Maggie Valley Alderman Mike Eveland said July 1 he’d probably run for re-election, and ended up filing July 12.
Two days later, he was joined in the race by Democrat and 2015 mayoral candidate Jasay Ketchum.
The other aldermanic seat currently up for election is occupied by Clayton Davis, who said July 1 he hadn’t made up his mind about whether to seek re-election; from the time of Ketchum’s filing on July 14 until the very last day of the filing period it was just Eveland and Ketchum.
But then in rapid succession came Allen Alsbrooks, Brooke Powell and Davis.
Powell, 56, has only lived in Maggie Valley for about two years, but spent more than 20 in Asheville; he’s originally from Ohio, but spent time in New Hampshire, Florida and Canada.
He said July 24 his background is in commercial construction and woodworking, and that he became interested in running for office after graduating from Maggie Valley’s first citizens academy, held this past spring.
“I really like Maggie Valley a great deal, for a lot of reasons,” he said. “I think it’s a well-oiled machine.”
A little too well oiled, maybe — Powell, a Democrat, says his main concern is speeding along busy Soco Road.
Alsbrooks, 53, shares Powell’s concerns; a Maggie Valley hotelier born in Washington, D.C., but raised in South Carolina, Alsbrooks has been in North Carolina since leaving the Air Force in 1992, and in Western North Carolina since 2007.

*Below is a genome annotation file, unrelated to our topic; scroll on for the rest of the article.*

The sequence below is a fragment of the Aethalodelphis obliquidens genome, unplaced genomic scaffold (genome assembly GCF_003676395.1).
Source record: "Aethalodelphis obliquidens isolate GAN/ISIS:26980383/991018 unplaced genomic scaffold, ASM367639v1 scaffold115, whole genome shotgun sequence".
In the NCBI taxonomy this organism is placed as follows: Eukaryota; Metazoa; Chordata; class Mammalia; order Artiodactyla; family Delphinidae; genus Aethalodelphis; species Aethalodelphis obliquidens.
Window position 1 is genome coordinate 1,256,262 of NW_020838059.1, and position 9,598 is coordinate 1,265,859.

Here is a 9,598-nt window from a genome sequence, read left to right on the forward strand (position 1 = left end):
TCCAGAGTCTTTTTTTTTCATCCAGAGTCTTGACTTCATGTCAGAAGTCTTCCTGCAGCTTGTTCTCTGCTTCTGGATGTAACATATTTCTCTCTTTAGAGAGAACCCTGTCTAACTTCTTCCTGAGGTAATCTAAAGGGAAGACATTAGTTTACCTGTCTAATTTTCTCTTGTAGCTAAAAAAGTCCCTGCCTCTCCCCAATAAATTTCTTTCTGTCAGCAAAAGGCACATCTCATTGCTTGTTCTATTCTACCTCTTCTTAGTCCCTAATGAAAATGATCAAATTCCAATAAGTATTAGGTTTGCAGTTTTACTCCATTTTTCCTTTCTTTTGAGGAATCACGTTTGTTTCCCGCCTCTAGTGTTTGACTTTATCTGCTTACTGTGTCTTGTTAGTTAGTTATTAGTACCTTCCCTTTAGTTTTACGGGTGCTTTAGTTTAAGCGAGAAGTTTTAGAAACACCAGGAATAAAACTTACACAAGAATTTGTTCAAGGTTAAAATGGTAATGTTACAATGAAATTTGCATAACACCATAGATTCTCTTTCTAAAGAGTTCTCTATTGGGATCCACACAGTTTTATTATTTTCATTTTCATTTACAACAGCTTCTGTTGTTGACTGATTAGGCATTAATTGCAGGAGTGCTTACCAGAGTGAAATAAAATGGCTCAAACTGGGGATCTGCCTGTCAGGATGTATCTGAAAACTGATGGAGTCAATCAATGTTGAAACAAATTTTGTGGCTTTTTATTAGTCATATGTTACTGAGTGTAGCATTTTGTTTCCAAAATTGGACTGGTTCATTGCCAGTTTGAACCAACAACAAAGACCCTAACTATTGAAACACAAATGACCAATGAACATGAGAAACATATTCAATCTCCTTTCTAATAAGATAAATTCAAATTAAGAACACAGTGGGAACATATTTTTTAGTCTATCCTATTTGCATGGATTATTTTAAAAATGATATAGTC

“I’ve been involved in Maggie since I got here, mostly behind the scenes,” said Alsbrooks, who currently serves on the Zoning Board of Adjustment but had also served on Maggie’s Planning Board. “Now it’s time to be more out front.”
Maggie Valley’s gotten “back on track” in the past five years, according to Alsbrooks; he cited the pedestrian safety plan and upcoming universal development ordinance as positive steps, but has been outspoken in his criticism of the Haywood County Tourism Development Authority.
“I think they need to be looked at closely,” he said. “I think they waste a lot of money bringing things that don’t draw a lot of people to Haywood County.”
He also thinks the current zip code allocation system is flawed; his Hearth and Home Inn on Dellwood Road puts him in Maggie Valley, but his TDA collections go to Waynesville.
Still, Alsbrooks said he’d have supported the TDA’s proposed room tax increase, provided that money come directly back to Maggie Valley “with minimal TDA meddling.”
Like in Canton, board composition could change slightly; Eveland is registered as unaffiliated, and Davis is a Democrat. Ketchum and Powell are registered Democrats, and Alsbrooks is unaffiliated.
“Neither party represents me,” said Alsbrooks, who recently changed his registration from Republican. “They’re both self-serving, looking for memberships and money.”
Two of these four candidates will join Haywood County’s most politically diverse governing board; Mayor Saralyn Price is a registered Democrat, as is Alderman Dr. Janet Banks; Alderman Philip Wight is the lone municipal Republican.
Owing to Maggie Valley’s small year-round population of registered voters, it may take as little as 175 votes to gain a seat; as with this year, in 2015 there were two open seats and five candidates. Banks and Wight led the field with 237 and 166 votes, respectively, from a total of 603 cast.
Municipal election timeline
• Oct. 6 — Absentee by mail requests begin
• Oct. 13 — Voter registration deadline
• Oct. 19 — One Stop voting begins
• Oct. 31 — Absentee by mail requests end
• Nov. 1-6 — Absentee requests for sickness, disability accepted
• Nov. 4 — One Stop voting ends
• Nov. 7 — Election Day